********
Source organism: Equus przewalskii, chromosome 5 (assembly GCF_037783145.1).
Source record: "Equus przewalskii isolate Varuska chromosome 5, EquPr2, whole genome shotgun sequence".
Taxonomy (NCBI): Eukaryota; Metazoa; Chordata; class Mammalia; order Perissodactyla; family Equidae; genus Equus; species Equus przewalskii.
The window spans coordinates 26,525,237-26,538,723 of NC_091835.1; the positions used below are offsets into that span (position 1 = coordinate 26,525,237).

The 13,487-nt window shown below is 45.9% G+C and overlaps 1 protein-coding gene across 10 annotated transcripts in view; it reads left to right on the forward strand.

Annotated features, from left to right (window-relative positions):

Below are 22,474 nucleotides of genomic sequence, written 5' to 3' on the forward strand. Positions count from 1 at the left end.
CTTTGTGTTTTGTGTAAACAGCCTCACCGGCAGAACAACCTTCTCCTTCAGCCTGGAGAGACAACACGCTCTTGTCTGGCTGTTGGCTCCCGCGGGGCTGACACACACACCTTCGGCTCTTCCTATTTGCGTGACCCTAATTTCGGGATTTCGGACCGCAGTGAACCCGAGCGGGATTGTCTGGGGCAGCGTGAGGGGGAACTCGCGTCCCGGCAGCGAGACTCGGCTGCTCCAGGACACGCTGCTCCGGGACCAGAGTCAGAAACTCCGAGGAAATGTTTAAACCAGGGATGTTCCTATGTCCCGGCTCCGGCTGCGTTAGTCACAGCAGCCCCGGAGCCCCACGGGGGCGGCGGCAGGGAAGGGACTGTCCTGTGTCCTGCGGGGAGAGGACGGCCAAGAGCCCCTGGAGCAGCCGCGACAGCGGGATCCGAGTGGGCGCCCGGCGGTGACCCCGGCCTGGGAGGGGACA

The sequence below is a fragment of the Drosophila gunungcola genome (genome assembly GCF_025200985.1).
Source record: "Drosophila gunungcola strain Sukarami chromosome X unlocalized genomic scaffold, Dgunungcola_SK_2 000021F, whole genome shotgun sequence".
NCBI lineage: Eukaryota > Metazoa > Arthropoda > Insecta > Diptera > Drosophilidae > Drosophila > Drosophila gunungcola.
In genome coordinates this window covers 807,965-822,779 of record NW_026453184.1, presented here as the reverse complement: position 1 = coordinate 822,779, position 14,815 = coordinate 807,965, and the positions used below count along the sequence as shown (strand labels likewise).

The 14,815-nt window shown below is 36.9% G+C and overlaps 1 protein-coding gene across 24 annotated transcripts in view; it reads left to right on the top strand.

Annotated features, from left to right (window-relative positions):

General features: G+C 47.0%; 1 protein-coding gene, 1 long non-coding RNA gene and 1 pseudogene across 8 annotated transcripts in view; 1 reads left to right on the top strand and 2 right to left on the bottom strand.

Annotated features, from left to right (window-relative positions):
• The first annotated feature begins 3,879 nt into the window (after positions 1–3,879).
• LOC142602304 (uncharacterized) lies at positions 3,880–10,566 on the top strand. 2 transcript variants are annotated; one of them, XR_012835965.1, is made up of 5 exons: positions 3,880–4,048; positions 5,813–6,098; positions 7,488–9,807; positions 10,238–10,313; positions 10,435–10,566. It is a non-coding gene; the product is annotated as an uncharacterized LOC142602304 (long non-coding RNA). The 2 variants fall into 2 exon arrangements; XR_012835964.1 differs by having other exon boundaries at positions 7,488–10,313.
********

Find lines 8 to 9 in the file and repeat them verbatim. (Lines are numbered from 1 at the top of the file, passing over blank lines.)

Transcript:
CTTTGTGTTTTGTGTAAACAGCCTCACCGGCAGAACAACCTTCTCCTTCAGCCTGGAGAGACAACACGCTCTTGTCTGGCTGTTGGCTCCCGCGGGGCTGACACACACACCTTCGGCTCTTCCTATTTGCGTGACCCTAATTTCGGGATTTCGGACCGCAGTGAACCCGAGCGGGATTGTCTGGGGCAGCGTGAGGGGGAACTCGCGTCCCGGCAGCGAGACTCGGCTGCTCCAGGACACGCTGCTCCGGGACCAGAGTCAGAAACTCCGAGGAAATGTTTAAACCAGGGATGTTCCTATGTCCCGGCTCCGGCTGCGTTAGTCACAGCAGCCCCGGAGCCCCACGGGGGCGGCGGCAGGGAAGGGACTGTCCTGTGTCCTGCGGGGAGAGGACGGCCAAGAGCCCCTGGAGCAGCCGCGACAGCGGGATCCGAGTGGGCGCCCGGCGGTGACCCCGGCCTGGGAGGGGACA

The sequence below is a fragment of the Drosophila gunungcola genome (genome assembly GCF_025200985.1).